Sebastian Vettel has defended George Russell after he was criticised for having a slap at Valtteri Bottas in the immediate aftermath of their Imola crash.
Russell was having one of his best grands prix as a Williams driver, running in 10th place at the Emilia Romagna Grand Prix with Bottas just in front of him.
Russell decided to attack for P9 but it went horribly wrong when he put a wheel on the wet grass, lost control and took out himself and the Mercedes driver.
Immediately after climbing out of his car, he stormed over to Bottas, who was still sitting in his wrecked W12, and slapped him on his race helmet.
Vettel has defended Russell’s actions, saying either F1 wants drivers who show their emotions, or it doesn’t.
“Emotions go both ways,” he said in Thursday’s driver press conference where he was partnered with Russell.
“They go positive and they go negative otherwise they wouldn’t be emotions. I don’t think they can swing only one way. There would be no highs without lows and no lows without highs.
“The real question I guess is what do people want?
“Because on the one hand they want emotions and on the other hand if they get emotions they don’t want emotions and they think ‘How can you? How dare you? Why did you do this? Why did you do that?’.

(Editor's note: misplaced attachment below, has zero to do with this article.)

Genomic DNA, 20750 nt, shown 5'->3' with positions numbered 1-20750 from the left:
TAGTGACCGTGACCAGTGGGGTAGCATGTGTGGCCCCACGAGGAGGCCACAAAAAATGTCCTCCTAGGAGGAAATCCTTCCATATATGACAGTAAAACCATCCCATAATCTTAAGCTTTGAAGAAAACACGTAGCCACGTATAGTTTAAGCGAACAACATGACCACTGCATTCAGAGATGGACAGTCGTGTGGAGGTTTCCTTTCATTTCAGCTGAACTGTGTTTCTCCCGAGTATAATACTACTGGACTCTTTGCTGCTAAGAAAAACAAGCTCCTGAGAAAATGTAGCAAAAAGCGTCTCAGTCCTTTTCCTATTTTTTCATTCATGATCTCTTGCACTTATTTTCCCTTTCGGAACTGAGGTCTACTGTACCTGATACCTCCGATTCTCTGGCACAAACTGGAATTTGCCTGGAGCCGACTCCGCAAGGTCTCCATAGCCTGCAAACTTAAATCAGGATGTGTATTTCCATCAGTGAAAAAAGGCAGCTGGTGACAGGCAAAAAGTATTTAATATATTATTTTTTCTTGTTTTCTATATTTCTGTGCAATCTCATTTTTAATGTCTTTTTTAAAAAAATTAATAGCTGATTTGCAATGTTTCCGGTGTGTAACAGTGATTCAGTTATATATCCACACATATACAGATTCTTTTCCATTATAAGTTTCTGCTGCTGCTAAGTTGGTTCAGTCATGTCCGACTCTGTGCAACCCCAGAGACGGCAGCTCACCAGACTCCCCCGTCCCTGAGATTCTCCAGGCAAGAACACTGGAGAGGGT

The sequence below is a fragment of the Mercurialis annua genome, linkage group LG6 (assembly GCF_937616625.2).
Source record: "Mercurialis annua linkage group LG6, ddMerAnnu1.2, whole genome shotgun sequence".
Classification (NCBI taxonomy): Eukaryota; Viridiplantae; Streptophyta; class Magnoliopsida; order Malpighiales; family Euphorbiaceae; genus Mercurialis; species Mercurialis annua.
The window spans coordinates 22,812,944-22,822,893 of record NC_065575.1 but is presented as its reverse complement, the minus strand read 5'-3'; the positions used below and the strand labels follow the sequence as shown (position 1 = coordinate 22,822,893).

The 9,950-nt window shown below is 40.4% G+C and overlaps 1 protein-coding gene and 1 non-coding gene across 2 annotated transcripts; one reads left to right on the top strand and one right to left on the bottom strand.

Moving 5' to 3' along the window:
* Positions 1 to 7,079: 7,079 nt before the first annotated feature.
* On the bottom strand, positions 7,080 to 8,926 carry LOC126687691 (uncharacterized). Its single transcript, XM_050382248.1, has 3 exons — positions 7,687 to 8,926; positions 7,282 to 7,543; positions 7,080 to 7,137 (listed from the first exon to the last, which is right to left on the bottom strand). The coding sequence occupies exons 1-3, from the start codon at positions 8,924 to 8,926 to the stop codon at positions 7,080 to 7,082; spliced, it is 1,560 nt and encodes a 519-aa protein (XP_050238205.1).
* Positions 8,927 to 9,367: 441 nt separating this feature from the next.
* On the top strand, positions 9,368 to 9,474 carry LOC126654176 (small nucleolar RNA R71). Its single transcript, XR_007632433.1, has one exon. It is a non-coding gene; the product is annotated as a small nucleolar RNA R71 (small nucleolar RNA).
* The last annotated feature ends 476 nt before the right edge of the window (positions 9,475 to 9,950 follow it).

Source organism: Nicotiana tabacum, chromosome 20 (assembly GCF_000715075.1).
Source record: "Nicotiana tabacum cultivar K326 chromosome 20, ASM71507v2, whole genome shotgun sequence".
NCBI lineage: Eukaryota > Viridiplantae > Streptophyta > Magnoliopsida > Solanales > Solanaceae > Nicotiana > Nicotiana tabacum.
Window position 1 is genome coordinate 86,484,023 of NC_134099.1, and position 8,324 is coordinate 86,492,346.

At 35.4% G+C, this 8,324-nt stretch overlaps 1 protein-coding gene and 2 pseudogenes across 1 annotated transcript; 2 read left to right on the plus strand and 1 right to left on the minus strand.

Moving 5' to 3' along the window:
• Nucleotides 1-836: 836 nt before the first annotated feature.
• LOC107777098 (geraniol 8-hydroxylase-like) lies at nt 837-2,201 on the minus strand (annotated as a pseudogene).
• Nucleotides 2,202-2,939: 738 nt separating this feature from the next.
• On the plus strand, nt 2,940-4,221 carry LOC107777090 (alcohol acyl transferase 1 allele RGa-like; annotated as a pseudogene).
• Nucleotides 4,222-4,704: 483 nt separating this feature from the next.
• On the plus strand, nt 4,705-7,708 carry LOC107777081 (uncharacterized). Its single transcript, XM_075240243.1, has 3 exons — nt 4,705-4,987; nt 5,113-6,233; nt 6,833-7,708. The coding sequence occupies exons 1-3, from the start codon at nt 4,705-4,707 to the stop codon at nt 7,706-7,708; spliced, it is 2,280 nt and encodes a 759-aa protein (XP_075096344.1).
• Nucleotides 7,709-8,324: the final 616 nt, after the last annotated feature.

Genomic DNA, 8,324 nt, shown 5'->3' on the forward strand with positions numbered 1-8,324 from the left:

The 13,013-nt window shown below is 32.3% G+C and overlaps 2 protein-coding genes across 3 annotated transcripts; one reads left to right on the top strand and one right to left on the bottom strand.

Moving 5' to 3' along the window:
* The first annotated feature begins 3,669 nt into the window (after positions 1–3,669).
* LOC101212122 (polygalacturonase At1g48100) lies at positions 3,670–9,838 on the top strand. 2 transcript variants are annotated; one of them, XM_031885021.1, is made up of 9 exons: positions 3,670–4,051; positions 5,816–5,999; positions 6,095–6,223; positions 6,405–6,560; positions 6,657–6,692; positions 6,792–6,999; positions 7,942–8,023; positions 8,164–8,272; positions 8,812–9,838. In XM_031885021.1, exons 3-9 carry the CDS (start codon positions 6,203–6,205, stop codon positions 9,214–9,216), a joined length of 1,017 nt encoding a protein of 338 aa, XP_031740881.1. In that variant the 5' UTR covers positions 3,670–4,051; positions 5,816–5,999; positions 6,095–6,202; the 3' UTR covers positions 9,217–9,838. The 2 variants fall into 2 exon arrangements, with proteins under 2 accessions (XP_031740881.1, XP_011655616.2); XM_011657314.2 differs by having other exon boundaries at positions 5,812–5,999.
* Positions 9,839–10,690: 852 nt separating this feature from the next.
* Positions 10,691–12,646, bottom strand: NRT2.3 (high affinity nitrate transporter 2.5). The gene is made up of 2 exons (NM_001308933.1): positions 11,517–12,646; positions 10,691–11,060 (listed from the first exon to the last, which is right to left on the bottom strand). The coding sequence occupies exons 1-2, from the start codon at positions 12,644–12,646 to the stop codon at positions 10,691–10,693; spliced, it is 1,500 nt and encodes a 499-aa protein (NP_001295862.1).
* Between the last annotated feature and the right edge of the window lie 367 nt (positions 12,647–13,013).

“The secret is you can’t please everyone, and just be yourself.
“Obviously there’s limits to all actions that we do on track and maybe off track, but I don’t think he should worry that much.”
Russell, who is joining a social media blackout in response to online abuse and racism, has apologised for his actions.
Social media blackout this weekend guys. Time to make a change. pic.twitter.com/OCRs5xLUos
— George Russell (@GeorgeRussell63) April 30, 2021
He told Channel 4: “I was just disappointed in myself with how I reacted afterwards. I felt like that wasn’t me.
“I went against my own instincts to walk away from the incident because I wanted to show a bit of emotion. To be honest, my emotions were incredibly high having just crashed at 200mph. So many things ran through my mind.
“It isn’t going to change my racing approach when I’m racing against competitors. If I see an opportunity, if I see a gap, I’m going to go for it.
“But definitely I’ve learned I need to handle things differently afterwards.
“I really need to take the full picture in before giving a rash judgement to the situation, which is what I did and hence why I felt it was important to put an apology out there for the people I felt like I let down with those actions after the race.”